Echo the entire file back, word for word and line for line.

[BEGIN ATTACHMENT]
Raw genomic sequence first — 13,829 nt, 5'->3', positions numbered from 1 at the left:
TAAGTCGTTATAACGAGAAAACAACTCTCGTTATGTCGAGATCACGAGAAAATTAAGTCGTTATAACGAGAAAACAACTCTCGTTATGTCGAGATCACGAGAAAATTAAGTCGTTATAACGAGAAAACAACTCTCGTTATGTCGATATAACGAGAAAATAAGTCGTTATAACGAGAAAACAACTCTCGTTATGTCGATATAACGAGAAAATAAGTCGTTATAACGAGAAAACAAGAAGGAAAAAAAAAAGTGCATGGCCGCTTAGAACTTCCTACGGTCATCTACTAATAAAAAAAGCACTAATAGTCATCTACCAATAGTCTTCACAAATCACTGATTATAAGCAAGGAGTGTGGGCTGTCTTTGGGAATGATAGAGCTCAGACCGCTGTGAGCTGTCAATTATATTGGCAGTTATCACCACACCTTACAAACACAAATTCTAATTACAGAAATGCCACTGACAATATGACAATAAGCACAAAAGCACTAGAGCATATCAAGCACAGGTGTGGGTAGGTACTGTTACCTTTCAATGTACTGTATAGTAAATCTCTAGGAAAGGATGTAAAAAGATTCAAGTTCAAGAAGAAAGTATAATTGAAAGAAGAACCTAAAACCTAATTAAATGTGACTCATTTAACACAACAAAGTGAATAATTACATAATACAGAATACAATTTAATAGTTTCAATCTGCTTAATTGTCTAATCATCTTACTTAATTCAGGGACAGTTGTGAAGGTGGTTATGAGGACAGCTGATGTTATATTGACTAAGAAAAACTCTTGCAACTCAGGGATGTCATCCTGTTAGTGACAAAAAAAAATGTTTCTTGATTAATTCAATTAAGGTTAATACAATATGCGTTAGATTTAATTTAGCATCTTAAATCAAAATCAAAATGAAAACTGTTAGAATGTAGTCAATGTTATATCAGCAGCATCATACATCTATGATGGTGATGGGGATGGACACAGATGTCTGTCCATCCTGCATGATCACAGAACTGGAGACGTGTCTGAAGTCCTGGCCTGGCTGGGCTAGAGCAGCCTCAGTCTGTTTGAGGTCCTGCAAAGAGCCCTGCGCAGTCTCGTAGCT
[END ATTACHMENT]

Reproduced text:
Raw genomic sequence first — 13,829 nt, 5'->3', positions numbered from 1 at the left:
TAAGTCGTTATAACGAGAAAACAACTCTCGTTATGTCGAGATCACGAGAAAATTAAGTCGTTATAACGAGAAAACAACTCTCGTTATGTCGAGATCACGAGAAAATTAAGTCGTTATAACGAGAAAACAACTCTCGTTATGTCGATATAACGAGAAAATAAGTCGTTATAACGAGAAAACAACTCTCGTTATGTCGATATAACGAGAAAATAAGTCGTTATAACGAGAAAACAAGAAGGAAAAAAAAAAGTGCATGGCCGCTTAGAACTTCCTACGGTCATCTACTAATAAAAAAAGCACTAATAGTCATCTACCAATAGTCTTCACAAATCACTGATTATAAGCAAGGAGTGTGGGCTGTCTTTGGGAATGATAGAGCTCAGACCGCTGTGAGCTGTCAATTATATTGGCAGTTATCACCACACCTTACAAACACAAATTCTAATTACAGAAATGCCACTGACAATATGACAATAAGCACAAAAGCACTAGAGCATATCAAGCACAGGTGTGGGTAGGTACTGTTACCTTTCAATGTACTGTATAGTAAATCTCTAGGAAAGGATGTAAAAAGATTCAAGTTCAAGAAGAAAGTATAATTGAAAGAAGAACCTAAAACCTAATTAAATGTGACTCATTTAACACAACAAAGTGAATAATTACATAATACAGAATACAATTTAATAGTTTCAATCTGCTTAATTGTCTAATCATCTTACTTAATTCAGGGACAGTTGTGAAGGTGGTTATGAGGACAGCTGATGTTATATTGACTAAGAAAAACTCTTGCAACTCAGGGATGTCATCCTGTTAGTGACAAAAAAAAATGTTTCTTGATTAATTCAATTAAGGTTAATACAATATGCGTTAGATTTAATTTAGCATCTTAAATCAAAATCAAAATGAAAACTGTTAGAATGTAGTCAATGTTATATCAGCAGCATCATACATCTATGATGGTGATGGGGATGGACACAGATGTCTGTCCATCCTGCATGATCACAGAACTGGAGACGTGTCTGAAGTCCTGGCCTGGCTGGGCTAGAGCAGCCTCAGTCTGTTTGAGGTCCTGCAAAGAGCCCTGCGCAGTCTCGTAGCT